UNITED NATIONS — The head of the U.N. population agency, Babatunde Osotimehin, who was a global leader in promoting public health and sexual and reproductive rights and services for women and girls, died at his home, the agency announced Monday.

Osotimehin, who was 68, had led the United Nations Population Fund, known as UNFPA, since 2011. The agency said he died Sunday evening.

Born and trained as a doctor in his native Nigeria, Osotimehin was the country’s minister of health before taking the reins of UNFPA with the rank of undersecretary-general. Prior to that, he was director-general of the National Agency for the Control of AIDS and served as provost at the University of Ibadan College of Medicine.

As head of UNFPA, he spearheaded efforts to advance the breakthrough action plan adopted by 179 countries at the 1994 U.N. population conference in Cairo. It recognized for the first time that women have the right to control their reproductive and sexual health and to choose whether to become pregnant.

Osotimehin also championed U.N. goals of preventing maternal deaths in childbirth, meeting all demands for family planning, and eliminating harmful practices against women and girls.

UNFPA called his death “a devastating loss” for the agency “and for the people, especially women, girls and youth, he dedicated his life to serving.

“Dr. Osotimehin was bold and never afraid of a challenge and his strong leadership helped keep the health and rights of the world’s women and girls high on the global agenda,” UNFPA said in a statement. “He understood that the world’s 1.8 billion young people are truly its greatest hope for the future.”

U.N. Secretary-General Antonio Guterres said that “the world has lost a great champion of health and well-being for all.”

“Sexual and reproductive health and reproductive rights are among the most important, and often sensitive, on the international agenda,” Guterres said. “Dr. Babatunde’s calm yet ardent efforts helped families get the sexual and reproductive health services they need, and helped the world advance the landmark 1994 Cairo Program of Action on Population and Development.”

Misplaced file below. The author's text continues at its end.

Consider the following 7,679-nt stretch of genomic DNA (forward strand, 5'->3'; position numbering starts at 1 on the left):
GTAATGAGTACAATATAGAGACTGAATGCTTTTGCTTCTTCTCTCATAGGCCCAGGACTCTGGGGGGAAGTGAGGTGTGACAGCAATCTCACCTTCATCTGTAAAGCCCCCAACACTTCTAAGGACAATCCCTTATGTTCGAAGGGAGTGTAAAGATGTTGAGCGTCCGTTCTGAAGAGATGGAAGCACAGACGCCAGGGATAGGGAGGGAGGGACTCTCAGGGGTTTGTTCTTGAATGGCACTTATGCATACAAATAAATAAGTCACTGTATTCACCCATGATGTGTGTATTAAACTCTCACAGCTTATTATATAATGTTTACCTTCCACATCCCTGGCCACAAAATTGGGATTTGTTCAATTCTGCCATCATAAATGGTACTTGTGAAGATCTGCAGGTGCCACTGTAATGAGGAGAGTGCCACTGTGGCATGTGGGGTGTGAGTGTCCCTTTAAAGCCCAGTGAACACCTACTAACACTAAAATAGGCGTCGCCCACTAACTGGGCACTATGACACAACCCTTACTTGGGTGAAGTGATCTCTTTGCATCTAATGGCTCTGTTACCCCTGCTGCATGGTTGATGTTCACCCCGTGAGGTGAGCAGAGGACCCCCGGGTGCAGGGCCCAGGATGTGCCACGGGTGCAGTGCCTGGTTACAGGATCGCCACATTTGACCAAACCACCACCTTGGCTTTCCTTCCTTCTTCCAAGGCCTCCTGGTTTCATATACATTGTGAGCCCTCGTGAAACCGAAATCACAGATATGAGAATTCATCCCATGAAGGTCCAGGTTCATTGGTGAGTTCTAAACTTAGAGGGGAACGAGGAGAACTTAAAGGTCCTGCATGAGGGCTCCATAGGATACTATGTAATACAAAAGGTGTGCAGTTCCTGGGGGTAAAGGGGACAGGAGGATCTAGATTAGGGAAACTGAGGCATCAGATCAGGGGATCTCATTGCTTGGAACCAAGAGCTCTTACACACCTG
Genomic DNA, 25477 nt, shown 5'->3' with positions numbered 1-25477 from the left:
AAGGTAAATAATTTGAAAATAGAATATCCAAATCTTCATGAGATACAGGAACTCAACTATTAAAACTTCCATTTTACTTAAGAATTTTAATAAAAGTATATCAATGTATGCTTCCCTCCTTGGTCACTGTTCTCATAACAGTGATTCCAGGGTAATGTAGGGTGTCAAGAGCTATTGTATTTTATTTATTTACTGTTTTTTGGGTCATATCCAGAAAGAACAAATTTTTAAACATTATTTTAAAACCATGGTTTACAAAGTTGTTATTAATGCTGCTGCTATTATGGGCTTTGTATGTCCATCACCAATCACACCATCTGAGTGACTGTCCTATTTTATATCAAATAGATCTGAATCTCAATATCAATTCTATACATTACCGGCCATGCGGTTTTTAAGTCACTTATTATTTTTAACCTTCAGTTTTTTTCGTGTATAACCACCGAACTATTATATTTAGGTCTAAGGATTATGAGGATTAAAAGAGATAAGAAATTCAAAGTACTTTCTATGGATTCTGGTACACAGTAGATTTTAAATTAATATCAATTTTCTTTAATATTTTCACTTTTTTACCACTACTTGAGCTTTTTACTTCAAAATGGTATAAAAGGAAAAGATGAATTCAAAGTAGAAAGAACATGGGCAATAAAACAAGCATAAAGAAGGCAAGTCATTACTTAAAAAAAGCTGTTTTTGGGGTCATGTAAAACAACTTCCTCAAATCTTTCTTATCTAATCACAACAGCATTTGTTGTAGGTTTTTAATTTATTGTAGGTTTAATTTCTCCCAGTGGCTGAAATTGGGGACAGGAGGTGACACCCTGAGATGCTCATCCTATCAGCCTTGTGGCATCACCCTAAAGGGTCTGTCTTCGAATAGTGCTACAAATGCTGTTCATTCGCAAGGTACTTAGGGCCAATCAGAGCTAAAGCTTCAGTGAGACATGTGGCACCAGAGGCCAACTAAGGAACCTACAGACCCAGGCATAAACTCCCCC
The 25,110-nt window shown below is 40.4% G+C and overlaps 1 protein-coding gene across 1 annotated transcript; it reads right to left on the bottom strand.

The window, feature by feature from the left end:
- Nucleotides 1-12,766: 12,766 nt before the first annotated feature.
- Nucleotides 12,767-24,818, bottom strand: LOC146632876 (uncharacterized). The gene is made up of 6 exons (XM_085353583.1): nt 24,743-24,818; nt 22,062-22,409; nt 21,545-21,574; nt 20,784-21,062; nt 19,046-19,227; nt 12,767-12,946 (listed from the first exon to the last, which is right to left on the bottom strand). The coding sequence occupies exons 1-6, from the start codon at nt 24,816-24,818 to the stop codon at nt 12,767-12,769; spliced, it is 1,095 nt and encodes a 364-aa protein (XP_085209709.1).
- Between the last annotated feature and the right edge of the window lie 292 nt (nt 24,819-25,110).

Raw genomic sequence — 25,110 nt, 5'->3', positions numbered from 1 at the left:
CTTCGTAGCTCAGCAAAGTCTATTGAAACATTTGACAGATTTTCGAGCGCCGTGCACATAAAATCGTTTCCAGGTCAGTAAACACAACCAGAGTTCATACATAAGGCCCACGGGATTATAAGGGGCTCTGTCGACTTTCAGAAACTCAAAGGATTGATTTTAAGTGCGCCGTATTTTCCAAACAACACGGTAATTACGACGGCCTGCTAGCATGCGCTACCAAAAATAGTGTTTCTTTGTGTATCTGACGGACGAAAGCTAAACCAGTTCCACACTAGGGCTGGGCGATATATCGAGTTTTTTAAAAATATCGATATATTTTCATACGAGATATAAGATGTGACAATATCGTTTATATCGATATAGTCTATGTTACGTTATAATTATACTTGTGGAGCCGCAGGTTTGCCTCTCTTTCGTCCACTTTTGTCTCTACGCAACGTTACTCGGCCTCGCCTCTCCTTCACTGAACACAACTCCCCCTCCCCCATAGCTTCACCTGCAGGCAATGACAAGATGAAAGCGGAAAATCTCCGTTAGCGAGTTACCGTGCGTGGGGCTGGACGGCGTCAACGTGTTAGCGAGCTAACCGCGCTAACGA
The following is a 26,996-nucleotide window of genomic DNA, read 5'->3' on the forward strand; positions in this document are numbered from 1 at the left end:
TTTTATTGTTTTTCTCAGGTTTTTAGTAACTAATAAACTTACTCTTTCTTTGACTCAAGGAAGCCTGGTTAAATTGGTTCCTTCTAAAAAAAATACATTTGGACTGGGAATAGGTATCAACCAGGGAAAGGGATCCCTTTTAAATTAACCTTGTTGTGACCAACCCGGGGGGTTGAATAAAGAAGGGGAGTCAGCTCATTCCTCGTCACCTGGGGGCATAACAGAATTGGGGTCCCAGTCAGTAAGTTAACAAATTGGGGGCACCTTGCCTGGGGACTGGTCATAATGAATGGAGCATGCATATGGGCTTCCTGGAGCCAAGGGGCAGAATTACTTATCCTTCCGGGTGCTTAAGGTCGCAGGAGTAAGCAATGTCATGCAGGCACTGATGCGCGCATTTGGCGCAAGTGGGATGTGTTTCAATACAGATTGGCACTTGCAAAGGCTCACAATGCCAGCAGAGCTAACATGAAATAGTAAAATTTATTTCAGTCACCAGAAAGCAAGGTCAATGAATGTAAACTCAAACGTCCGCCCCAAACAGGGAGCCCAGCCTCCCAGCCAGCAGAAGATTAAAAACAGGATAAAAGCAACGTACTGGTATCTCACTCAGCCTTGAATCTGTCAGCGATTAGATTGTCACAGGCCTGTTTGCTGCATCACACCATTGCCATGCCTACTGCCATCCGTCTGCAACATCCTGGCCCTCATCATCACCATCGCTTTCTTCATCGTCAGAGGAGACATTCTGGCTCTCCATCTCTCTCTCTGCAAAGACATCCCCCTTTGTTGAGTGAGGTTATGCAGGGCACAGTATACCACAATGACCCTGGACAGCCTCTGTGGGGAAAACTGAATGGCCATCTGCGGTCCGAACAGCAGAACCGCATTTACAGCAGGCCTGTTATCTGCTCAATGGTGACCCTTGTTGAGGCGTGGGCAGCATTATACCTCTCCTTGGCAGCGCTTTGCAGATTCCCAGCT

Sarah Costa, executive director of the Women’s Refugee Commission, said Osotimehin was instrumental in promoting “the sexual health and rights of refugee women” and “will be sorely missed.”

The Trump administration, which has banned U.S. funding for international groups that perform abortions or provide abortion information, recently announced that it was cutting all funding to UNFPA.

The U.S. Mission to the United Nations issued a statement saying it was “saddened” to learn of the UNFPA leader’s death and “grateful for Dr. Osotimehin’s many years of service, dedicated to improving global health.”

“His leadership made a difference in the lives of so many around the world,” the mission said.

Outside the United Nations, Osotimehin was chairman of the World Economic Forum’s Global Agenda Council on the Demographic Dividend and co-chairman of the Family Planning 2020 Reference Group.

He was married, had five children and several grandchildren, UNFPA said.

No funeral arrangements were announced.